The news came via a phone call from my sister. It wasn’t unexpected, but still was a shot to the gut.
Bill Bails died Sunday night after a long and courageous battle with cancer.
“Bill and Pre are running together up in heaven,” were the words on his Facebook page. The tributes poured in immediately.
Bails, 69, wasn’t a great athlete who made headlines in this, or any other, newspaper. He did, however, run a 2 hour, 58 minute and 22 second marathon in 1992.
But Bails was a lot of things to a lot of people.
He was a coach and athletics director for many years at Lincoln Community and North Cedar high schools, where they named the track and field complex in his honor.
He was a runner who kept moving even after his diagnosis, until his fragile body couldn’t take it anymore. He worked as the elite athlete coordinator for the Fifth Season 8K for several years.
He was a huge wrestling fan who loved meeting Iowa coaching legend Dan Gable. The two became close friends. He was equally enamored with Tom and Terry Brands, Doug Schwab and many others.
He was a volunteer who worked many Olympic Trials in track and field and wrestling.
He was a fan, as noted above, of American running legend Steve Prefontaine. He even befriended Pre’s sister.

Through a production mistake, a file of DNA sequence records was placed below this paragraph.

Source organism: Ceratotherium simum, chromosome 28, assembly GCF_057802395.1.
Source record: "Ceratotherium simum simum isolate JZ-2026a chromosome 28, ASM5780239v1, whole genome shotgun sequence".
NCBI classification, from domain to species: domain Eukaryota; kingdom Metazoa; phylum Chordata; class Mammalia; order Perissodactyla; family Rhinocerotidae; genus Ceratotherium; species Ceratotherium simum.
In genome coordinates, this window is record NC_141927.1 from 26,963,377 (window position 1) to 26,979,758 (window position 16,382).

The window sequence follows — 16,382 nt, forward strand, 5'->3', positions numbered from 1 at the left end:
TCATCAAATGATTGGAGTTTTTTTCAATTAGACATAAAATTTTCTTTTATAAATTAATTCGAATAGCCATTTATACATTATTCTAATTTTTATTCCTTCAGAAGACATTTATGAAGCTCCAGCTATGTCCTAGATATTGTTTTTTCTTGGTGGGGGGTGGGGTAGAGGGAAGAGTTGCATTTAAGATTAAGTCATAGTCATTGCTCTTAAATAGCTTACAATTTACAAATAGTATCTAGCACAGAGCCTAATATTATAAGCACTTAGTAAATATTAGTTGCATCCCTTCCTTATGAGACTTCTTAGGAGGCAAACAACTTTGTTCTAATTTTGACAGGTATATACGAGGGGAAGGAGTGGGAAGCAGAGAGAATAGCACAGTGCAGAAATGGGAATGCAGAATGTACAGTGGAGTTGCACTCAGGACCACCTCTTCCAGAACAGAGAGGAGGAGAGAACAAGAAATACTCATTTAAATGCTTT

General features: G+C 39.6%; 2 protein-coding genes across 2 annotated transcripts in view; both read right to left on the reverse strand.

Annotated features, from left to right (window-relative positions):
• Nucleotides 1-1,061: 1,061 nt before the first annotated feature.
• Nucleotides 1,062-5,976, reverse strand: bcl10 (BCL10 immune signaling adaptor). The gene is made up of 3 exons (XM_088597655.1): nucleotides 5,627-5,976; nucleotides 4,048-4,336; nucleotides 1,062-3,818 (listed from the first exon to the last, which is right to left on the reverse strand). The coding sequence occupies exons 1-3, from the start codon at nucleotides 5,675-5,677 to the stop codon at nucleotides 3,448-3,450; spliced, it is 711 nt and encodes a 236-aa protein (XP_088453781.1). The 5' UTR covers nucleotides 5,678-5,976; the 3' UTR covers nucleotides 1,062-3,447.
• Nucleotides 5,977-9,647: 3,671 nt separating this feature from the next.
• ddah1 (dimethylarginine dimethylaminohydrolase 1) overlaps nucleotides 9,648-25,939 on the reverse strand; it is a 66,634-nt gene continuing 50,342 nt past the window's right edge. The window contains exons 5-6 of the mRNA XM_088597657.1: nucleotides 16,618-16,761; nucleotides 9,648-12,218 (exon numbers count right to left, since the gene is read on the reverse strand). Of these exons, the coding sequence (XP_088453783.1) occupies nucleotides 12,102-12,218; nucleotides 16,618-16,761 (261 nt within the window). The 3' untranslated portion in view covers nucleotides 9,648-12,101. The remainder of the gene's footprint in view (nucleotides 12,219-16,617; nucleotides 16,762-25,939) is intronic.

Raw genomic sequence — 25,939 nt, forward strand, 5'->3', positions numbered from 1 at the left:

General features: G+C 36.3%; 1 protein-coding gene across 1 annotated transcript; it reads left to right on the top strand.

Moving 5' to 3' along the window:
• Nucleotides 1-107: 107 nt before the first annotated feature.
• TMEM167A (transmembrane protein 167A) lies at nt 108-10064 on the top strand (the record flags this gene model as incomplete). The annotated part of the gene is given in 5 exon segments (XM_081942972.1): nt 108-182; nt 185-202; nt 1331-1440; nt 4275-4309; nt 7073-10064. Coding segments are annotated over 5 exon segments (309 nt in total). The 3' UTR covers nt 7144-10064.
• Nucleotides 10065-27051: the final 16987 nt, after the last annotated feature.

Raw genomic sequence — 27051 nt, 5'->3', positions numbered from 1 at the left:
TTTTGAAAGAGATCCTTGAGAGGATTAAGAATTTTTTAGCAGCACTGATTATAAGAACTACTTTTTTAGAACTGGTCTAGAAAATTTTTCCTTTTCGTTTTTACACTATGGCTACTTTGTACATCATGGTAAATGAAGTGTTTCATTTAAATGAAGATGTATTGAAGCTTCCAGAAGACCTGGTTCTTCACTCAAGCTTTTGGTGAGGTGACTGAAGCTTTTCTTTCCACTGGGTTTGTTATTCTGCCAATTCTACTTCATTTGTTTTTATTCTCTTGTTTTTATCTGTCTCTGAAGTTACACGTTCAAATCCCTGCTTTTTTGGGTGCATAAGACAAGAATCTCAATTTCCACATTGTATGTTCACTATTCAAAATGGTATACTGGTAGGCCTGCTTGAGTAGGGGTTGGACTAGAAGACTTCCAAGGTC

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He was a fan of other sports, too, including juggling. He even hosted a 5K for “jogglers.”
He was a good man who hosted road races, raising funds and awareness for a variety of causes and people. He and Cornell wrestling coach Mike Duroe, who died last week after his own battle with cancer, were instrumental in the “Takedown Cancer Clinic” held before the Coe-Cornell wrestling dual every year.
He was a good friend who traveled to many Big Ten and NCAA wrestling tournaments with me. We logged many miles together — in a car and on our feet.
Bails actually did make the Sports page headlines a few times. He didn’t shy away from attention, but wanted it focused on his causes, not himself.
In 1994, at age 45, he ran across the state — 324 miles in eight days — to raise funds for Stanwood’s Public Library, where his mother once worked and his father helped take care of the building and lawn.
”I wanted to do something (to help) and the only thing I can do is run,” Bails said at the time.
That’s who Bill Bails was, a man who always put others ahead of himself.
He was diagnosed with prostate cancer in 2011, but battled harder and longer than anyone I’ve ever known. He didn’t lose this battle. He simply needed a rest.
“Don’t let any disease or illness beat you when you have a chance to beat it,” he said in 2015. “Always persevere and you can do anything. Keep doing what you want to do.”
Words to live by. Really live by.
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